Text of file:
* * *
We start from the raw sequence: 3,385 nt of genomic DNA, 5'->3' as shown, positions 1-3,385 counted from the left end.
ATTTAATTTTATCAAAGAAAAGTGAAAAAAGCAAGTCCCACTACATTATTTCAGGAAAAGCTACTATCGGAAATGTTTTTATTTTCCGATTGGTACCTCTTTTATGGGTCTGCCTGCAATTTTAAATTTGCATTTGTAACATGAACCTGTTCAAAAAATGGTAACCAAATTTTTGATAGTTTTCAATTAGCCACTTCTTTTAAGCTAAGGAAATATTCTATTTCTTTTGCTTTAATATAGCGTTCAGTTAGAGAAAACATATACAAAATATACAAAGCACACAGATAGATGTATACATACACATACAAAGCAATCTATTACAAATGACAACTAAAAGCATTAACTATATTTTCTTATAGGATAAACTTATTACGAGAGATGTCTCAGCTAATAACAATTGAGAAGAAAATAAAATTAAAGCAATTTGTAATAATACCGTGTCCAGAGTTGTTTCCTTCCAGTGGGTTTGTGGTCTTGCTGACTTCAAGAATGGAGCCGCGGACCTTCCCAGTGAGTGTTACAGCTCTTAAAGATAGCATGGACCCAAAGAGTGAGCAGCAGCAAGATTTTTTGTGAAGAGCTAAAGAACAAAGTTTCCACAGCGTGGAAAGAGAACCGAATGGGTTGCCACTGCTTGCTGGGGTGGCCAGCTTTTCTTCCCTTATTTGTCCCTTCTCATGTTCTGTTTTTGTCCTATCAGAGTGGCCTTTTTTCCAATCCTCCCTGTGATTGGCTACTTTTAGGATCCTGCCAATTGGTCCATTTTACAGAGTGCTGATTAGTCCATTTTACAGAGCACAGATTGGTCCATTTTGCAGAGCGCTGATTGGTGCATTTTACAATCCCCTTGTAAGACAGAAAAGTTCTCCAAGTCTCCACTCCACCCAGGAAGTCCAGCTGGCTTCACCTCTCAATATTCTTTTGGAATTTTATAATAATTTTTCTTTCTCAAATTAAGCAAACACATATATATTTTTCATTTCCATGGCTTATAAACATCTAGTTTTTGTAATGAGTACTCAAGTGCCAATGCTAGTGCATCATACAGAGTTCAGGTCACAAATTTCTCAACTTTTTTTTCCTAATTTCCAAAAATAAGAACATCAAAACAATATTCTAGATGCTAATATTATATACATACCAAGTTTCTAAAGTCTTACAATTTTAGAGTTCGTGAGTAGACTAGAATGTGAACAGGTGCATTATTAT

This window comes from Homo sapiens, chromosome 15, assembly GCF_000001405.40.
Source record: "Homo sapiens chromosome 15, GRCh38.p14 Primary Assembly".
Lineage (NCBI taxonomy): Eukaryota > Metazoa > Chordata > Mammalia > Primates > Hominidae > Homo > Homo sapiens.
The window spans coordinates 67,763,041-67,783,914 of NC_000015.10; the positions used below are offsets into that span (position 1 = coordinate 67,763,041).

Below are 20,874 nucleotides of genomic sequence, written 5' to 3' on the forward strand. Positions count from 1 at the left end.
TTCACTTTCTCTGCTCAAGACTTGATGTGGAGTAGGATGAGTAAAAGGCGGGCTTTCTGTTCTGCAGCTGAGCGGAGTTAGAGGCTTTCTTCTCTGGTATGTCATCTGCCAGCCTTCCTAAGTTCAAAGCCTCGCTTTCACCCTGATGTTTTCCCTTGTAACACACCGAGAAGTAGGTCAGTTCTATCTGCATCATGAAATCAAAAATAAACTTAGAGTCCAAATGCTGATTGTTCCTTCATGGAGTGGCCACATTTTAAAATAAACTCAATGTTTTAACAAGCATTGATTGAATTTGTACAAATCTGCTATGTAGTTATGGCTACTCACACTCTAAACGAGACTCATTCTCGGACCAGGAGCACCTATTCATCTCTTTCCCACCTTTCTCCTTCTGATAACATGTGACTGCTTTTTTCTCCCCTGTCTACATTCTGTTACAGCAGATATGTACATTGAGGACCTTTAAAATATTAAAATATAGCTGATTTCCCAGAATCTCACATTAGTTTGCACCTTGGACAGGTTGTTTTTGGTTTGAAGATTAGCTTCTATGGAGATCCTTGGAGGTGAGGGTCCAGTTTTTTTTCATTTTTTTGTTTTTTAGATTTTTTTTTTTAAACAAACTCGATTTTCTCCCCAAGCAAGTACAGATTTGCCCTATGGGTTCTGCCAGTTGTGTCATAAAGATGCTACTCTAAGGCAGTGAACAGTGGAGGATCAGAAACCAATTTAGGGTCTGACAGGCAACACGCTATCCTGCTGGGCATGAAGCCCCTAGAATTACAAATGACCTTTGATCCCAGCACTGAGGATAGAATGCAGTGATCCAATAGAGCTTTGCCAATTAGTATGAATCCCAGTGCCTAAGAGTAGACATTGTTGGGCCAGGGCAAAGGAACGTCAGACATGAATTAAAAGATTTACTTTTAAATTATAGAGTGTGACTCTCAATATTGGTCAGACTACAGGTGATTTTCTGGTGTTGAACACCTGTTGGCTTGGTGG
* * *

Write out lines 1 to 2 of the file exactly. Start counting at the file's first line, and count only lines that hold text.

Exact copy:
We start from the raw sequence: 3,385 nt of genomic DNA, 5'->3' as shown, positions 1-3,385 counted from the left end.
ATTTAATTTTATCAAAGAAAAGTGAAAAAAGCAAGTCCCACTACATTATTTCAGGAAAAGCTACTATCGGAAATGTTTTTATTTTCCGATTGGTACCTCTTTTATGGGTCTGCCTGCAATTTTAAATTTGCATTTGTAACATGAACCTGTTCAAAAAATGGTAACCAAATTTTTGATAGTTTTCAATTAGCCACTTCTTTTAAGCTAAGGAAATATTCTATTTCTTTTGCTTTAATATAGCGTTCAGTTAGAGAAAACATATACAAAATATACAAAGCACACAGATAGATGTATACATACACATACAAAGCAATCTATTACAAATGACAACTAAAAGCATTAACTATATTTTCTTATAGGATAAACTTATTACGAGAGATGTCTCAGCTAATAACAATTGAGAAGAAAATAAAATTAAAGCAATTTGTAATAATACCGTGTCCAGAGTTGTTTCCTTCCAGTGGGTTTGTGGTCTTGCTGACTTCAAGAATGGAGCCGCGGACCTTCCCAGTGAGTGTTACAGCTCTTAAAGATAGCATGGACCCAAAGAGTGAGCAGCAGCAAGATTTTTTGTGAAGAGCTAAAGAACAAAGTTTCCACAGCGTGGAAAGAGAACCGAATGGGTTGCCACTGCTTGCTGGGGTGGCCAGCTTTTCTTCCCTTATTTGTCCCTTCTCATGTTCTGTTTTTGTCCTATCAGAGTGGCCTTTTTTCCAATCCTCCCTGTGATTGGCTACTTTTAGGATCCTGCCAATTGGTCCATTTTACAGAGTGCTGATTAGTCCATTTTACAGAGCACAGATTGGTCCATTTTGCAGAGCGCTGATTGGTGCATTTTACAATCCCCTTGTAAGACAGAAAAGTTCTCCAAGTCTCCACTCCACCCAGGAAGTCCAGCTGGCTTCACCTCTCAATATTCTTTTGGAATTTTATAATAATTTTTCTTTCTCAAATTAAGCAAACACATATATATTTTTCATTTCCATGGCTTATAAACATCTAGTTTTTGTAATGAGTACTCAAGTGCCAATGCTAGTGCATCATACAGAGTTCAGGTCACAAATTTCTCAACTTTTTTTTCCTAATTTCCAAAAATAAGAACATCAAAACAATATTCTAGATGCTAATATTATATACATACCAAGTTTCTAAAGTCTTACAATTTTAGAGTTCGTGAGTAGACTAGAATGTGAACAGGTGCATTATTAT